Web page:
Four Republicans to battle to fill probate judge spot
FAIRFIELD — Four attorneys made the case as to why they should be the Republican candidate for probate judge at Tuesday’s Republican Town Committee meeting.
Committee members will make their choice at a nomination convention later this month. The judgeship is open because of the sudden death of Probate Judge Daniel Caruso, 60, earlier this year.
“I never thought I would ever practice in Fairfield with any other probate judge,” said candidate Brian Cantor, 56. Cantor said the law practice focuses on probate and real estate law, and Caruso would often appoint his as a conservator. As probate judge, he said, the court business would be his primary jobs, and not one he would do “just a few days a week.”
Cantor, a former Representative Town Meeting member, said he would be able to keep the seat in GOP hands because he has crossover appeal with Democrats. Cantor said he has the right personality for the position and a good temperament for a judge.
Town Plan and Zoning member Thomas Noonan, 34, said while he has primarily been a litigator specializing in managed care litigation, he has also done real estate closings, business development, and some probate work.
“While I have not specialized in Probate Court work, it will not hamper my ability,” Noonan said. “As a litigator, I’m an adept researcher.
With a double major in college in accounting and philosophy, Noonan said the accounting aids in the financial aspect of the work, while philosophy helps him step out of the box. “I’m confident in my good judgment and professional demeanor.”
The third contender is Luke Thomas, 45, who said he first met Caruso when Caruso was a state legislator and Thomas worked at the Capital. “Seeking this office is bittersweet for me because Dan was a friend of mine,” he said, noting the two used to carpool together to Hartford.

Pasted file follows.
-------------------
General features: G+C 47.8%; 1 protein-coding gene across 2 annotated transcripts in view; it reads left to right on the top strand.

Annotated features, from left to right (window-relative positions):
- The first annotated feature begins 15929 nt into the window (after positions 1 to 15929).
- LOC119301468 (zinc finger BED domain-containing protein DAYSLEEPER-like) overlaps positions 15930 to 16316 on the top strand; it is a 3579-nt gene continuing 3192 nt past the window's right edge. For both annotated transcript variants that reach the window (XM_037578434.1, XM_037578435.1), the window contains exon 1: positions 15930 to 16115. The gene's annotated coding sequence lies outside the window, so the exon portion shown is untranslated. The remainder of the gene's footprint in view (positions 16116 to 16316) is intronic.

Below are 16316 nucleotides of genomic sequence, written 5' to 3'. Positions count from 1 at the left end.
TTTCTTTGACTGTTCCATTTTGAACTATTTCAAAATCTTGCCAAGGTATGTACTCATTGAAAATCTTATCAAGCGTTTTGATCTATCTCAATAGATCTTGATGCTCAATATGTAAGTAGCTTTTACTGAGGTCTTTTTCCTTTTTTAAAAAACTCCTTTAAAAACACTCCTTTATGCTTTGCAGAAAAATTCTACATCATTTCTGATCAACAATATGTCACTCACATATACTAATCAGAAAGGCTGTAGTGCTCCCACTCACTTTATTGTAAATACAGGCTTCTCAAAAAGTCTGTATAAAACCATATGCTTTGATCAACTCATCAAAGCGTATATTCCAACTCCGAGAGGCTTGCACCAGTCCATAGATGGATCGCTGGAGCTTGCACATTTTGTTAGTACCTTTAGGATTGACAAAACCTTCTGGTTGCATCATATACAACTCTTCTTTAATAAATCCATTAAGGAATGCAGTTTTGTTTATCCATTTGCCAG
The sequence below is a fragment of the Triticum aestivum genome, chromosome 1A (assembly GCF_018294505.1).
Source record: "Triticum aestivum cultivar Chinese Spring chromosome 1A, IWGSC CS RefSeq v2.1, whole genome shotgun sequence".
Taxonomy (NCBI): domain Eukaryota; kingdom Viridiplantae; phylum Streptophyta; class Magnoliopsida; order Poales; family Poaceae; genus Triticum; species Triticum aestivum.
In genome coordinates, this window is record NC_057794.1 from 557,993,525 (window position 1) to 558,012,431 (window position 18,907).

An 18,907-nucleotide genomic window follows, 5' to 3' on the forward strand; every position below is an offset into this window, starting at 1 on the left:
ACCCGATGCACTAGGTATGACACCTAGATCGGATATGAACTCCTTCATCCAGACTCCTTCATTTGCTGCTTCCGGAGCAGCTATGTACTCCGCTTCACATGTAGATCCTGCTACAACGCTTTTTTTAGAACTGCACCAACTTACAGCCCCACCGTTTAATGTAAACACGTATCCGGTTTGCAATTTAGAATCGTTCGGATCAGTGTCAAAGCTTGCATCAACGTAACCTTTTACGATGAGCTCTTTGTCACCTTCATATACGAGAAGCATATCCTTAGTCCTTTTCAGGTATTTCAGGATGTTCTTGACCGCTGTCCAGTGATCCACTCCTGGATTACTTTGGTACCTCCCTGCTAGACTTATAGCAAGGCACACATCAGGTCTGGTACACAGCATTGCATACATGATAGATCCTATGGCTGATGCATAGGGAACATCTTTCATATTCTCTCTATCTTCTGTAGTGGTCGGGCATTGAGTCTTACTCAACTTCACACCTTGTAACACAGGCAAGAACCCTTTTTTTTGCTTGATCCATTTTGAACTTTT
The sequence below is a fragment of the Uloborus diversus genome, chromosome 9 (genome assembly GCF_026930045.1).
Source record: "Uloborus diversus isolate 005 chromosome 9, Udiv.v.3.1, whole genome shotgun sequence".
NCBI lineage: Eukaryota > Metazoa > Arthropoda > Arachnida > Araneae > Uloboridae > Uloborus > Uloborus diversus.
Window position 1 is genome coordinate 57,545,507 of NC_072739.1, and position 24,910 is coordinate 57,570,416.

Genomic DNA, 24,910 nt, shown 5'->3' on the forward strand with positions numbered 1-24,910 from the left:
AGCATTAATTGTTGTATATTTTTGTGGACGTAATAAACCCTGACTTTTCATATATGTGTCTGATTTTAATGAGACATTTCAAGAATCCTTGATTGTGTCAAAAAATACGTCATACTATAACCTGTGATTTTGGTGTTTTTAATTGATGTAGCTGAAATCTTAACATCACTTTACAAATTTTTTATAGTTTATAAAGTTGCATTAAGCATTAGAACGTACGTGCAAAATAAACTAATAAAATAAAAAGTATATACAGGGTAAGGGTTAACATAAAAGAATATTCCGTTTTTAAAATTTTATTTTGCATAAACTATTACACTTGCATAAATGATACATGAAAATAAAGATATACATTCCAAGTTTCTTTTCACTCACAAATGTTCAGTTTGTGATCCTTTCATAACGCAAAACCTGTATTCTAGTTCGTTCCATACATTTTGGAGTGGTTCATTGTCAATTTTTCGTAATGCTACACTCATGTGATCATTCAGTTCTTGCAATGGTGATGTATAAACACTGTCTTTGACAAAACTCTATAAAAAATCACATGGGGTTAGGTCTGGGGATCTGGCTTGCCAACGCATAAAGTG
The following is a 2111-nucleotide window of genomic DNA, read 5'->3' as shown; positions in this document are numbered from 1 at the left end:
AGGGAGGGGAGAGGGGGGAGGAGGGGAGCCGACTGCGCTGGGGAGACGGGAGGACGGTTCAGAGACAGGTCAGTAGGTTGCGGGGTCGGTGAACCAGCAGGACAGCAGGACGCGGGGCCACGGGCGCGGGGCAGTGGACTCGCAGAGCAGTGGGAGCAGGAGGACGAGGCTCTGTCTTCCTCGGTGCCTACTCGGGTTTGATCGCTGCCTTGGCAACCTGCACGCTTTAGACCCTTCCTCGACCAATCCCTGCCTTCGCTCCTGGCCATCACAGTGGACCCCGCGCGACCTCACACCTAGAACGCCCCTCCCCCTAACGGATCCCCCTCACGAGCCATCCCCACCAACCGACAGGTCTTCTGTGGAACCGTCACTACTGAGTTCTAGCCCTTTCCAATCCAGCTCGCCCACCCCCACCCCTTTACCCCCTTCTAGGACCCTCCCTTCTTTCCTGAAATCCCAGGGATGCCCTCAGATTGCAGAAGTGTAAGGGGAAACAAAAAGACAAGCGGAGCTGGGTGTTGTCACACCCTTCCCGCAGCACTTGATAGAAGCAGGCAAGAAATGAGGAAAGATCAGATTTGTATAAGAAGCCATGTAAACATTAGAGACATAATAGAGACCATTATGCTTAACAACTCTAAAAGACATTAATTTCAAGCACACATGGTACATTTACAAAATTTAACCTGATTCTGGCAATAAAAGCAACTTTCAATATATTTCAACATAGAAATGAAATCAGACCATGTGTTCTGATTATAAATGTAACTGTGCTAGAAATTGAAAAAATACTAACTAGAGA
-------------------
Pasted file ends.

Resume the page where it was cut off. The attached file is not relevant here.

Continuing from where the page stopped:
After graduating from law school, Thomas said Caruso was a mentor to him. “Whenever he needed me to be a conservator, I would do it pro bono,” Thomas said. And after working on his own, Thomas joined the firm of Owens Shine Nicola, where Caruso also practiced.
“I’m not sure anyone can fill Dan’s shoes,” Thomas said. “I will strive to emulate the man.”
Bryan LeClerc, 56, a former member of the TPZ and the Representative Town Meeting, said, “I never expected I’d be making this announcement.”
He said he’s appeared in the Probate Court numerous times, often serving as a conservator, and very often doing it for free.
“I’ve been involved and dedicated to Fairfield and our community,” LeClerc said, listing service with the Boy Scouts, the YMCA and the Fairfield University Alumni Association. “I was also involved last year in raising money for a girl who need a special wheelchair,” he said, and also spent time as hearing officer for parking ticket appeals — “a thankless job.”
LeClerc said he also receiving the RTC’s community service award, and was the founder of the group’s Lincoln Day dinner.
“Like Dan, I’m an Eagle Scout,” he said, “and that’s important.” LeClerc said he lives his life and practices law according to those Scout beliefs— being honest, loyal, helpful and friendly.
“I have the name recognition,” he said, and the ability to win.